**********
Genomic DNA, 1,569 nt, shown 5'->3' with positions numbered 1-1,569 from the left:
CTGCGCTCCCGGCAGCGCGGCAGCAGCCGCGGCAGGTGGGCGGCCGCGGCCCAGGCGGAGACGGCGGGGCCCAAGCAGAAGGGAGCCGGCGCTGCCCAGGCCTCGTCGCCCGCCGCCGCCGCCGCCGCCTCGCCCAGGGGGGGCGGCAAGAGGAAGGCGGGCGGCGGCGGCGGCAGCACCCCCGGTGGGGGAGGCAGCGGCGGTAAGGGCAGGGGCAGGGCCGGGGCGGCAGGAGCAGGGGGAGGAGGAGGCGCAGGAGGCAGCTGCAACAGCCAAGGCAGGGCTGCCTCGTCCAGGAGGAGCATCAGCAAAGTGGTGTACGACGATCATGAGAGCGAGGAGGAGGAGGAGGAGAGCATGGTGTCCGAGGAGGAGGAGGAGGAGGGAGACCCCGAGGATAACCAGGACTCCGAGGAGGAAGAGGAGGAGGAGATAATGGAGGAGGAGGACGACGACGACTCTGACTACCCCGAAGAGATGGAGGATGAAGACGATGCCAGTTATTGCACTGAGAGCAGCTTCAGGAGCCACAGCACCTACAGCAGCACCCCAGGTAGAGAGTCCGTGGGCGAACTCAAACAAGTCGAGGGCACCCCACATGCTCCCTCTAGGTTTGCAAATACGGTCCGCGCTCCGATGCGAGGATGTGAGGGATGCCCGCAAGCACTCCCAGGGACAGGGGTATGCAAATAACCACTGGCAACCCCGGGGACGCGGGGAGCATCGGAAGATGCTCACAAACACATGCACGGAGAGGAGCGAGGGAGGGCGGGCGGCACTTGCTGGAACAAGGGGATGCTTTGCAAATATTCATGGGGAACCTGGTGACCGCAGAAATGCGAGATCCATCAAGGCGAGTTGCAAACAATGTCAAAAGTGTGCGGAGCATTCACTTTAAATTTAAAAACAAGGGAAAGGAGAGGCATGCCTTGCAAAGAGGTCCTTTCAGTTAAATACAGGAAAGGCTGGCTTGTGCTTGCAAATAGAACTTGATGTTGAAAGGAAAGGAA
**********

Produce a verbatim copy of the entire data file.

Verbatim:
Genomic DNA, 1,569 nt, shown 5'->3' with positions numbered 1-1,569 from the left:
CTGCGCTCCCGGCAGCGCGGCAGCAGCCGCGGCAGGTGGGCGGCCGCGGCCCAGGCGGAGACGGCGGGGCCCAAGCAGAAGGGAGCCGGCGCTGCCCAGGCCTCGTCGCCCGCCGCCGCCGCCGCCGCCTCGCCCAGGGGGGGCGGCAAGAGGAAGGCGGGCGGCGGCGGCGGCAGCACCCCCGGTGGGGGAGGCAGCGGCGGTAAGGGCAGGGGCAGGGCCGGGGCGGCAGGAGCAGGGGGAGGAGGAGGCGCAGGAGGCAGCTGCAACAGCCAAGGCAGGGCTGCCTCGTCCAGGAGGAGCATCAGCAAAGTGGTGTACGACGATCATGAGAGCGAGGAGGAGGAGGAGGAGAGCATGGTGTCCGAGGAGGAGGAGGAGGAGGGAGACCCCGAGGATAACCAGGACTCCGAGGAGGAAGAGGAGGAGGAGATAATGGAGGAGGAGGACGACGACGACTCTGACTACCCCGAAGAGATGGAGGATGAAGACGATGCCAGTTATTGCACTGAGAGCAGCTTCAGGAGCCACAGCACCTACAGCAGCACCCCAGGTAGAGAGTCCGTGGGCGAACTCAAACAAGTCGAGGGCACCCCACATGCTCCCTCTAGGTTTGCAAATACGGTCCGCGCTCCGATGCGAGGATGTGAGGGATGCCCGCAAGCACTCCCAGGGACAGGGGTATGCAAATAACCACTGGCAACCCCGGGGACGCGGGGAGCATCGGAAGATGCTCACAAACACATGCACGGAGAGGAGCGAGGGAGGGCGGGCGGCACTTGCTGGAACAAGGGGATGCTTTGCAAATATTCATGGGGAACCTGGTGACCGCAGAAATGCGAGATCCATCAAGGCGAGTTGCAAACAATGTCAAAAGTGTGCGGAGCATTCACTTTAAATTTAAAAACAAGGGAAAGGAGAGGCATGCCTTGCAAAGAGGTCCTTTCAGTTAAATACAGGAAAGGCTGGCTTGTGCTTGCAAATAGAACTTGATGTTGAAAGGAAAGGAA